Secondhand Smoke Dangers
Secondhand smoke has many health risks for non-smokers including:
- lung cancer,
- heart disease,
- lung diseases (chronic cough, lung infections),
- asthma in children,
- middle ear infections,
- SIDS, and
- an increased risk of having a low-birthweight baby among pregnant women who are exposed to secondhand smoke.
Quick GuideEffects of Secondhand Smoke: Facts
Secondhand smoke facts
- Secondhand smoke refers to tobacco smoke that is passively breathed in by people in the vicinity of a person who is smoking.
- Secondhand smoke causes significant health problems, including cancer.
- Children are particularly vulnerable to secondhand smoke, experiencing an increase in lung infections, bronchitis, worsening ofasthma, and increased risk for SIDS.
- Legislation to prevent smoking in workplaces and public buildings is on the rise as the public becomes more informed about the risks of secondhand smoke.
What is secondhand smoke?
Secondhand smoke refers to tobacco smoke that is passively breathed in by people in the vicinity of a person who is smoking. Terms that have been used to refer to secondhand smoke are passive smoking, involuntary smoking, or environmental tobacco smoke (ETS). Secondhand smoke is a mixture of the smoke from the tobacco product itself (termed sidestream smoke) and exhaled smoke from the smoker (known as mainstream smoke).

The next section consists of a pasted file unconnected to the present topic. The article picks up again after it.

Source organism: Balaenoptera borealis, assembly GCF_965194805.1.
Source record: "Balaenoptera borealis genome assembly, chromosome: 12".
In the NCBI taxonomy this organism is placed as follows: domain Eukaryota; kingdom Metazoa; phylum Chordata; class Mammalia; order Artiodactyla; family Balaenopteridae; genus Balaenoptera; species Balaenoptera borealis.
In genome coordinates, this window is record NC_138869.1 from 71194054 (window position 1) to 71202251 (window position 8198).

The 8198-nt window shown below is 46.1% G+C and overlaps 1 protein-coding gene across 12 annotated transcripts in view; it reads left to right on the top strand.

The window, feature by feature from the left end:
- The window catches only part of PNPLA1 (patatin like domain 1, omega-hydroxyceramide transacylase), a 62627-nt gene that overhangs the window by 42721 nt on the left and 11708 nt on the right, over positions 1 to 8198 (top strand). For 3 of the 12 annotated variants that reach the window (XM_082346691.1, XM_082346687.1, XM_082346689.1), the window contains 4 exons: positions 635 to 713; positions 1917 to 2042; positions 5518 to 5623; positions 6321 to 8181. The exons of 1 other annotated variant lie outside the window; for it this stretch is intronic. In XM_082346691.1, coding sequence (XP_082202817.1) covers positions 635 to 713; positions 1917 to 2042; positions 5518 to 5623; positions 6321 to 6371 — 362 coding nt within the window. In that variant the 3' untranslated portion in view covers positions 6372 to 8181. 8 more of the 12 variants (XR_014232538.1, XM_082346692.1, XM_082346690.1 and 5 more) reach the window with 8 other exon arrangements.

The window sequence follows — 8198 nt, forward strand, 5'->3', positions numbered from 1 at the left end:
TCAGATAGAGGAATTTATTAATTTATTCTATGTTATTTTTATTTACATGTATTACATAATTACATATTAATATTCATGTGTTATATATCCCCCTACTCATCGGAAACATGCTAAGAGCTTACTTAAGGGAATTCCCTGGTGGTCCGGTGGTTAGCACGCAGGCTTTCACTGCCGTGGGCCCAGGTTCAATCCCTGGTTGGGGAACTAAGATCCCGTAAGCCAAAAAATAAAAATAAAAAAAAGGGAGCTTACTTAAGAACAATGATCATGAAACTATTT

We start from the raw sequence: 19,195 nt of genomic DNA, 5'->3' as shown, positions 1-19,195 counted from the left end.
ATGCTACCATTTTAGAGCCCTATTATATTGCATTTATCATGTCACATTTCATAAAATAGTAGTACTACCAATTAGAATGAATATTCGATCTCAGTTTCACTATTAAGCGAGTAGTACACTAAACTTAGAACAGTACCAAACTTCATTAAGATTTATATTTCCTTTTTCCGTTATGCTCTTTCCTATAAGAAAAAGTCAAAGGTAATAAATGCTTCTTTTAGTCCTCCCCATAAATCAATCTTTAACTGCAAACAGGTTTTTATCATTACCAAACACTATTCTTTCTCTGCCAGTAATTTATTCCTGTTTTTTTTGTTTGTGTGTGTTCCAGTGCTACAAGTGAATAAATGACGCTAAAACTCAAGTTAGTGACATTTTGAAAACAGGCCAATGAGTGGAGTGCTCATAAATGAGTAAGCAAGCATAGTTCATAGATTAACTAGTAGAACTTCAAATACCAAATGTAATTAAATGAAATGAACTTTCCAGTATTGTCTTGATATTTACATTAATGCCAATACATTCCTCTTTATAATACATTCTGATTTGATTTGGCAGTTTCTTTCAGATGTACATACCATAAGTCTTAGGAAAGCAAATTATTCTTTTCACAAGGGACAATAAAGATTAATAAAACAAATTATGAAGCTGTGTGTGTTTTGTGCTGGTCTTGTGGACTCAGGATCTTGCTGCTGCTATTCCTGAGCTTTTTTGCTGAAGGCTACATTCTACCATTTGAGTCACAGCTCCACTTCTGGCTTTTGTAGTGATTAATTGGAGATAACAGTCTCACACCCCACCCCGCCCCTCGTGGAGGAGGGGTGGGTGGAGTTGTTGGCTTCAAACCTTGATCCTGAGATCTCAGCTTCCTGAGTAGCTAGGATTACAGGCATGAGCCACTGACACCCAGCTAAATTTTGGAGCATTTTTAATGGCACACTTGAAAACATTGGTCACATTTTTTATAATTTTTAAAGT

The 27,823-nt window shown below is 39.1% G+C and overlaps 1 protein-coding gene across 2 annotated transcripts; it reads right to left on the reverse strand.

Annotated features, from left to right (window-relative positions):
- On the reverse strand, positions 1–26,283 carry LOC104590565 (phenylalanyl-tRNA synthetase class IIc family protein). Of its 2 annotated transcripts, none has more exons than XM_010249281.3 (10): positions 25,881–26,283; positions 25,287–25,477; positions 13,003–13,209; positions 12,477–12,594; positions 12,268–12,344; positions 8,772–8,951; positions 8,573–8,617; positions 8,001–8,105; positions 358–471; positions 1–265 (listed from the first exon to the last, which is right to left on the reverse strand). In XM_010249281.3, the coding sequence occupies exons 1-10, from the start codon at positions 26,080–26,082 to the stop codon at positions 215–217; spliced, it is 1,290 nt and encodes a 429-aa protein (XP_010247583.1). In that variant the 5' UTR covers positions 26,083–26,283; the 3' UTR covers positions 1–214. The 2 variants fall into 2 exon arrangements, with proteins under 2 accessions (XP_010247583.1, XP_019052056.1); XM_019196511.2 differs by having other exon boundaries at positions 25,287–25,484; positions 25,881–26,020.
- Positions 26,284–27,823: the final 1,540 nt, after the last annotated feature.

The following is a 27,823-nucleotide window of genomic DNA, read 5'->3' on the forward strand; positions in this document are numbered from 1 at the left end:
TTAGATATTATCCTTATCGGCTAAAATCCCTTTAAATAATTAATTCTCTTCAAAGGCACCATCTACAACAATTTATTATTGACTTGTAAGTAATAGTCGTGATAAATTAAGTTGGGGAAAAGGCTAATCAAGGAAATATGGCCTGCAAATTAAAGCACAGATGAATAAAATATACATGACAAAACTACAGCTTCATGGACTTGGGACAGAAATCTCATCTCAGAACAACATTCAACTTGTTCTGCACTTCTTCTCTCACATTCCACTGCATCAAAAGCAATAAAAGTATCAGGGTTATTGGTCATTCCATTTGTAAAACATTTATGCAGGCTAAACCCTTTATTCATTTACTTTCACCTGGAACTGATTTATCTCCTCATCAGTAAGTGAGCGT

When a nonsmoker inhales secondhand smoke, he or she is exposed to the same toxins and chemicals, including nicotine, as the smoker.
Exposure of children to secondhand smoke also increases their health risks; and children are especially vulnerable to the effects of environmental tobacco smoke. Even children who do not live with smokers may be at risk for adverse effects of secondhand smoke. Chemicals from tobacco smoke inhaled by a nursing mother are also known to reach breast milk.
Medically Reviewed by a Doctor on 3/15/2016